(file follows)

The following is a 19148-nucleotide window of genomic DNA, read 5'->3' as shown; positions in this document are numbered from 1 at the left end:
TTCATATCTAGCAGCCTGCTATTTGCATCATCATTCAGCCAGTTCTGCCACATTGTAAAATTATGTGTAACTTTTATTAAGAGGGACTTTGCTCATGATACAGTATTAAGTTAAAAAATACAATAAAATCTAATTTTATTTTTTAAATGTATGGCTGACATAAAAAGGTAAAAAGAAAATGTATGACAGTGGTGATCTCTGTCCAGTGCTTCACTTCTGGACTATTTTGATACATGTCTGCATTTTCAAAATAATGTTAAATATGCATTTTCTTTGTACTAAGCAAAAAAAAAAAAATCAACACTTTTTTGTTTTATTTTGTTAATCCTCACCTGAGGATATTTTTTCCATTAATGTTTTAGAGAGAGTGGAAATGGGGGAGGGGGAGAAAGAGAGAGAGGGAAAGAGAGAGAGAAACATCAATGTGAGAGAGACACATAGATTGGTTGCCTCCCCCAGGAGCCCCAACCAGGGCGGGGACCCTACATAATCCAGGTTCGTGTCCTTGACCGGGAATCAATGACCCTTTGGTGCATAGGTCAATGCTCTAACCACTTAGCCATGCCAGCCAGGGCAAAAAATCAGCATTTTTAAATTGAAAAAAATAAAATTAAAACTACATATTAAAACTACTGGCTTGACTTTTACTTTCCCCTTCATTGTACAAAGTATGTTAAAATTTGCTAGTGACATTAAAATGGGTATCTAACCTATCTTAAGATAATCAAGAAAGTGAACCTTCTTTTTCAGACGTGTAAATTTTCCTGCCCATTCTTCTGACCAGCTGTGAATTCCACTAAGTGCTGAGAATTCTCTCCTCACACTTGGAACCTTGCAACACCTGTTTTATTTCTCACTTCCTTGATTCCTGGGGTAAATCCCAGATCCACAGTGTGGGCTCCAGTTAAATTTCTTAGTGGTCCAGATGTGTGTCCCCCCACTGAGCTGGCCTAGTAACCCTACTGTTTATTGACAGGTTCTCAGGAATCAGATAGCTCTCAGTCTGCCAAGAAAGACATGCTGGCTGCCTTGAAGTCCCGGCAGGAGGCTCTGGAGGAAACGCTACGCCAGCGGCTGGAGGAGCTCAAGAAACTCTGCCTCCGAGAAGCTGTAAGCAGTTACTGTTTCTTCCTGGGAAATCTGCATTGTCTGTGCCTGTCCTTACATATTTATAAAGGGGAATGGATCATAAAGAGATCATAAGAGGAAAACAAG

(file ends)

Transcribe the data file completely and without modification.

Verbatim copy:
The following is a 19148-nucleotide window of genomic DNA, read 5'->3' as shown; positions in this document are numbered from 1 at the left end:
TTCATATCTAGCAGCCTGCTATTTGCATCATCATTCAGCCAGTTCTGCCACATTGTAAAATTATGTGTAACTTTTATTAAGAGGGACTTTGCTCATGATACAGTATTAAGTTAAAAAATACAATAAAATCTAATTTTATTTTTTAAATGTATGGCTGACATAAAAAGGTAAAAAGAAAATGTATGACAGTGGTGATCTCTGTCCAGTGCTTCACTTCTGGACTATTTTGATACATGTCTGCATTTTCAAAATAATGTTAAATATGCATTTTCTTTGTACTAAGCAAAAAAAAAAAAATCAACACTTTTTTGTTTTATTTTGTTAATCCTCACCTGAGGATATTTTTTCCATTAATGTTTTAGAGAGAGTGGAAATGGGGGAGGGGGAGAAAGAGAGAGAGGGAAAGAGAGAGAGAAACATCAATGTGAGAGAGACACATAGATTGGTTGCCTCCCCCAGGAGCCCCAACCAGGGCGGGGACCCTACATAATCCAGGTTCGTGTCCTTGACCGGGAATCAATGACCCTTTGGTGCATAGGTCAATGCTCTAACCACTTAGCCATGCCAGCCAGGGCAAAAAATCAGCATTTTTAAATTGAAAAAAATAAAATTAAAACTACATATTAAAACTACTGGCTTGACTTTTACTTTCCCCTTCATTGTACAAAGTATGTTAAAATTTGCTAGTGACATTAAAATGGGTATCTAACCTATCTTAAGATAATCAAGAAAGTGAACCTTCTTTTTCAGACGTGTAAATTTTCCTGCCCATTCTTCTGACCAGCTGTGAATTCCACTAAGTGCTGAGAATTCTCTCCTCACACTTGGAACCTTGCAACACCTGTTTTATTTCTCACTTCCTTGATTCCTGGGGTAAATCCCAGATCCACAGTGTGGGCTCCAGTTAAATTTCTTAGTGGTCCAGATGTGTGTCCCCCCACTGAGCTGGCCTAGTAACCCTACTGTTTATTGACAGGTTCTCAGGAATCAGATAGCTCTCAGTCTGCCAAGAAAGACATGCTGGCTGCCTTGAAGTCCCGGCAGGAGGCTCTGGAGGAAACGCTACGCCAGCGGCTGGAGGAGCTCAAGAAACTCTGCCTCCGAGAAGCTGTAAGCAGTTACTGTTTCTTCCTGGGAAATCTGCATTGTCTGTGCCTGTCCTTACATATTTATAAAGGGGAATGGATCATAAAGAGATCATAAGAGGAAAACAAG